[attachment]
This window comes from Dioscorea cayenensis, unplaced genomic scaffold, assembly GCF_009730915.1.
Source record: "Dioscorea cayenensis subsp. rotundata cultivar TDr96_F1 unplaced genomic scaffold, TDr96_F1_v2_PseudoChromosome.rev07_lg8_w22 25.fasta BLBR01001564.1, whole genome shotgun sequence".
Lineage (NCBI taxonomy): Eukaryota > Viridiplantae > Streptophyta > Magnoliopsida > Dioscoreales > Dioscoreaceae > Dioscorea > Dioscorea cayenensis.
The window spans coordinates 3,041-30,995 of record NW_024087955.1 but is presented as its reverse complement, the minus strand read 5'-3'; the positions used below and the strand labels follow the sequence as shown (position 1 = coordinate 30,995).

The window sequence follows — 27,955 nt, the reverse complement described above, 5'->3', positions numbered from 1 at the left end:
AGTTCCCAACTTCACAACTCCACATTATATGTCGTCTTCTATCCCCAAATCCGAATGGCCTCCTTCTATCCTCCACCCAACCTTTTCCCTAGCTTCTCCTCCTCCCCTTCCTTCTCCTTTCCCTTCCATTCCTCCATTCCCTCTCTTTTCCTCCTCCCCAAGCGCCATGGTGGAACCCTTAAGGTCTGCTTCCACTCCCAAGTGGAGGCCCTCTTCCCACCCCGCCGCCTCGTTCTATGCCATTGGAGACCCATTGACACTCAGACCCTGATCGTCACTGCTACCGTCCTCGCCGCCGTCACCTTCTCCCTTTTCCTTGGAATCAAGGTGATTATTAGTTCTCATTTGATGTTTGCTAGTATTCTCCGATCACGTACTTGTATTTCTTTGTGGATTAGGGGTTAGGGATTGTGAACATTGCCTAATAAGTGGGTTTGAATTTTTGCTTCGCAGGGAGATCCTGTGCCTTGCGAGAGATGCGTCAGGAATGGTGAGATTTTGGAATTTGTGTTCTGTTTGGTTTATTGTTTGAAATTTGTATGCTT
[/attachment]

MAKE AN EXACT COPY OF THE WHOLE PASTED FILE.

This window comes from Dioscorea cayenensis, unplaced genomic scaffold, assembly GCF_009730915.1.
Source record: "Dioscorea cayenensis subsp. rotundata cultivar TDr96_F1 unplaced genomic scaffold, TDr96_F1_v2_PseudoChromosome.rev07_lg8_w22 25.fasta BLBR01001564.1, whole genome shotgun sequence".
Lineage (NCBI taxonomy): Eukaryota > Viridiplantae > Streptophyta > Magnoliopsida > Dioscoreales > Dioscoreaceae > Dioscorea > Dioscorea cayenensis.
The window spans coordinates 3,041-30,995 of record NW_024087955.1 but is presented as its reverse complement, the minus strand read 5'-3'; the positions used below and the strand labels follow the sequence as shown (position 1 = coordinate 30,995).

The window sequence follows — 27,955 nt, the reverse complement described above, 5'->3', positions numbered from 1 at the left end:
AGTTCCCAACTTCACAACTCCACATTATATGTCGTCTTCTATCCCCAAATCCGAATGGCCTCCTTCTATCCTCCACCCAACCTTTTCCCTAGCTTCTCCTCCTCCCCTTCCTTCTCCTTTCCCTTCCATTCCTCCATTCCCTCTCTTTTCCTCCTCCCCAAGCGCCATGGTGGAACCCTTAAGGTCTGCTTCCACTCCCAAGTGGAGGCCCTCTTCCCACCCCGCCGCCTCGTTCTATGCCATTGGAGACCCATTGACACTCAGACCCTGATCGTCACTGCTACCGTCCTCGCCGCCGTCACCTTCTCCCTTTTCCTTGGAATCAAGGTGATTATTAGTTCTCATTTGATGTTTGCTAGTATTCTCCGATCACGTACTTGTATTTCTTTGTGGATTAGGGGTTAGGGATTGTGAACATTGCCTAATAAGTGGGTTTGAATTTTTGCTTCGCAGGGAGATCCTGTGCCTTGCGAGAGATGCGTCAGGAATGGTGAGATTTTGGAATTTGTGTTCTGTTTGGTTTATTGTTTGAAATTTGTATGCTT